Space is tight these days in Go! magazine. My Oct. 26 column on Hannah Montana and the high price of concert tickets was trimmed to fit. Ouch. Here’s the full version …

Its awful, just awful, this whole Hannah Montana situation.
But it might turn out to be a good thing, after all, for our nations young people.
Its an opportunity for them to learn a hard lesson about real life.
Namely, concert tickets are hard to get, and they cost a fortune.
Get used to it, kiddies.
Miley Cyrus, the 14-year-old singing star of the sensationally popular Disney Channel series Hannah Montana, has just begun a national live concert tour that comes to Southern California during the first week of November.
At venues across the country, demand for tickets is so high that brokers and scalpers are charging anywhere from $300 to $3,000 apiece.

Thats like an arrow through the little hearts of millions of disappointed fans.
Believe me, I feel their pain.
I, too, enjoy going to pop concerts. And I, too, find the process of buying tickets to be a frustrating ordeal.
In fact, I go to far fewer concerts than I would like. And, when I do go, I pay a terrible price.
I saw the Eagles and Dixie Chicks last week at the new Nokia Theatre in L.A. The tickets were $265 each.
I saw the Rolling Stones at Hollywood Bowl. Tickets were about the same.
I saw Bob Dylan at Staples Center. About the same.
I saw U2 at the Sports Arena. About the same.
Thats more than a thousand bucks for concert tickets. Its a good thing those concerts were spaced out over several years.
Let me tell you, it hurts this guy to pay that kind of money for concert tickets. Why? Because Im the same guy who used to go to shows at the old Swing Auditorium in San Bernardino, when tickets cost only a couple bucks.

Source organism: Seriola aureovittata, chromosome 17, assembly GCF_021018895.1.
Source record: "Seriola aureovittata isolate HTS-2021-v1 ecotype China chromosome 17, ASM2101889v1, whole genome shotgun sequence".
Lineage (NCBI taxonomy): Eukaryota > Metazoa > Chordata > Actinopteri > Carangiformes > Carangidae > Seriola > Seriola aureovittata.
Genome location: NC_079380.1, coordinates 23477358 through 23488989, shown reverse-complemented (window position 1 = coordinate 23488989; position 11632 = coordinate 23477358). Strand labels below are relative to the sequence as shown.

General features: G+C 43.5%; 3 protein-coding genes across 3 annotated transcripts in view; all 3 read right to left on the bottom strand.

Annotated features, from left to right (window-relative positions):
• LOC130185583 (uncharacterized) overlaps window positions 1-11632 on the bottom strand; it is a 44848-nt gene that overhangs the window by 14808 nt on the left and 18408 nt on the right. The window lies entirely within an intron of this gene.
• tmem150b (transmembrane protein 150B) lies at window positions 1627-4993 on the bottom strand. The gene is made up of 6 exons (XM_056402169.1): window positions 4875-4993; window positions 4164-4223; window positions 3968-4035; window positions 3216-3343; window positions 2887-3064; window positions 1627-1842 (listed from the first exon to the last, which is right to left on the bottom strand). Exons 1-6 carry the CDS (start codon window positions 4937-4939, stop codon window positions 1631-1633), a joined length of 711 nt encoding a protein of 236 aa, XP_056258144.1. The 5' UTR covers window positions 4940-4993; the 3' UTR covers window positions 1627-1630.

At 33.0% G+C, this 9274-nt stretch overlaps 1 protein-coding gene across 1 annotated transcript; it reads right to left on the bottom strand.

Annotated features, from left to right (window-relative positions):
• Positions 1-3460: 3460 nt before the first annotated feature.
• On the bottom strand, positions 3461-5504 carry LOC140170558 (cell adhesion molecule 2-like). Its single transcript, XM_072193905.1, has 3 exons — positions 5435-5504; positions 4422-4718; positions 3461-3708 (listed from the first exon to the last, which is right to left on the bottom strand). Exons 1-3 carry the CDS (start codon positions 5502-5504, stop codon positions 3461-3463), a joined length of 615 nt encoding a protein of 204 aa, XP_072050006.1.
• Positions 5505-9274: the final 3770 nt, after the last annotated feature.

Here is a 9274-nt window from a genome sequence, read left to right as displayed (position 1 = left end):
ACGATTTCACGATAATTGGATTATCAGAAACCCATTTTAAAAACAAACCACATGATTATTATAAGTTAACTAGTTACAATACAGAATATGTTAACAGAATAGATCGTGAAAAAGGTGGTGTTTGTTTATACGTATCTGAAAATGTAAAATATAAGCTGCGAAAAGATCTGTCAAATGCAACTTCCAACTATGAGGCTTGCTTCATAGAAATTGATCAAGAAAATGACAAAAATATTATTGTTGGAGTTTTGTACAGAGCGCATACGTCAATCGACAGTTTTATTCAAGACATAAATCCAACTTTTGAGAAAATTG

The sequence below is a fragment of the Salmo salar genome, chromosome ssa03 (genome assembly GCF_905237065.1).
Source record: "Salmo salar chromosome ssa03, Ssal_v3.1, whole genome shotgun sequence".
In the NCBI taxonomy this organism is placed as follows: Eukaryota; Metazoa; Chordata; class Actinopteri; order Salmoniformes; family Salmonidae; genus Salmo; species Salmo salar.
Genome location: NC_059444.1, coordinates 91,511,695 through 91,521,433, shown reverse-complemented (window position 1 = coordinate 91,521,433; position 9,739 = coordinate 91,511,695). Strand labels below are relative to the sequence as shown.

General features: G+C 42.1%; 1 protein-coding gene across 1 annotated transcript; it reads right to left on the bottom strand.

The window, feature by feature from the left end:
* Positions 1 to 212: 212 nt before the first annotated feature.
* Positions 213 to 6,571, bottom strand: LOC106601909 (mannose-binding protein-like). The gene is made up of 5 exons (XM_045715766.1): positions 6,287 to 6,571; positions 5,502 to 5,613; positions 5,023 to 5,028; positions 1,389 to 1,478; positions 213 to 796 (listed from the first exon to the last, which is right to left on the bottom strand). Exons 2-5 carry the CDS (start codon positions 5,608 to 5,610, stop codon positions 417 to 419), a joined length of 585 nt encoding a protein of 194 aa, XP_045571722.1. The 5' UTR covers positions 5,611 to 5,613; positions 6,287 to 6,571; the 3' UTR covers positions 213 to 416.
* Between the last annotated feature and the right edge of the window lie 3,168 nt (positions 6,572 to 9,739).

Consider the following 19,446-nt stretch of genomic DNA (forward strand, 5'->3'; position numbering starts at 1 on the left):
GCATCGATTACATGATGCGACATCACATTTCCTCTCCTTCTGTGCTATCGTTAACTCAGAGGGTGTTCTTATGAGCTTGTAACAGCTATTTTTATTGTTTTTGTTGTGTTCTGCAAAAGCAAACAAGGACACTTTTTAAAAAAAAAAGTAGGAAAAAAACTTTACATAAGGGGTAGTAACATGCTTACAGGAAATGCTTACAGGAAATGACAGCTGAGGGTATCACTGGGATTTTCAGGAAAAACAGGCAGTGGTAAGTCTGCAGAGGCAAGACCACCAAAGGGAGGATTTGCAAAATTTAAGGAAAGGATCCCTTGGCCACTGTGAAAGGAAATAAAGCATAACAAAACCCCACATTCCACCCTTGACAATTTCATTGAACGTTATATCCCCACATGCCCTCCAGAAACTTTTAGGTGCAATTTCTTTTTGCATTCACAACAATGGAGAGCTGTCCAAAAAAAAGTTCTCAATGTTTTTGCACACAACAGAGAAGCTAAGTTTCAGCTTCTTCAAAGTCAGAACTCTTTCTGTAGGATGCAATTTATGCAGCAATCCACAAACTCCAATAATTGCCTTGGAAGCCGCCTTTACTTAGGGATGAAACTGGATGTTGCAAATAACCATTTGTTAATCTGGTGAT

I saw the Doors for a couple bucks. I saw Jefferson Airplane for a couple bucks.
I saw Eric Clapton, the Grateful Dead, the Grass Roots, Deep Purple and Steppenwolf. All for a couple bucks a pop.
In 1966 I splurged. I saw the Beatles at Dodger Stadium. Those tickets were $4.50 each. Ouch.
Well, those days are long gone. Concert tickets dont cost a couple bucks any more. In fact, they can cost 100 times that amount now.
Thats a rate of increase that far surpasses the rate of inflation, Im afraid. Bread doesnt cost 100 times as much as it once did. Cars dont, either. And neither do houses.
I try to be understanding. Pop stars cant sell records any more, because fans keep ripping off their music on the Internet. So pop stars have to make up the shortfall by ripping off their fans at the concert hall.
Fairs fair.
Also, I have to admit, astronomical ticket prices add a certain mystique, a certain prestige, to an event.
Wow, if people are willing to pay $300 to go to a concert, it must be an awesome show, right?
And bragging rights definitely are included in the purchase price of tickets. Eyes widen when people hear you went to see the Eagles. Eyes pop right out of their sockets when people hear what you paid for it.
You know, up until now, I havent been swept up in this Hanna Montana-mania that is going on. But now that Im hearing that tickets are selling for $300 to $3,000 apiece, I dont know … I cant help myself … I may be getting interested.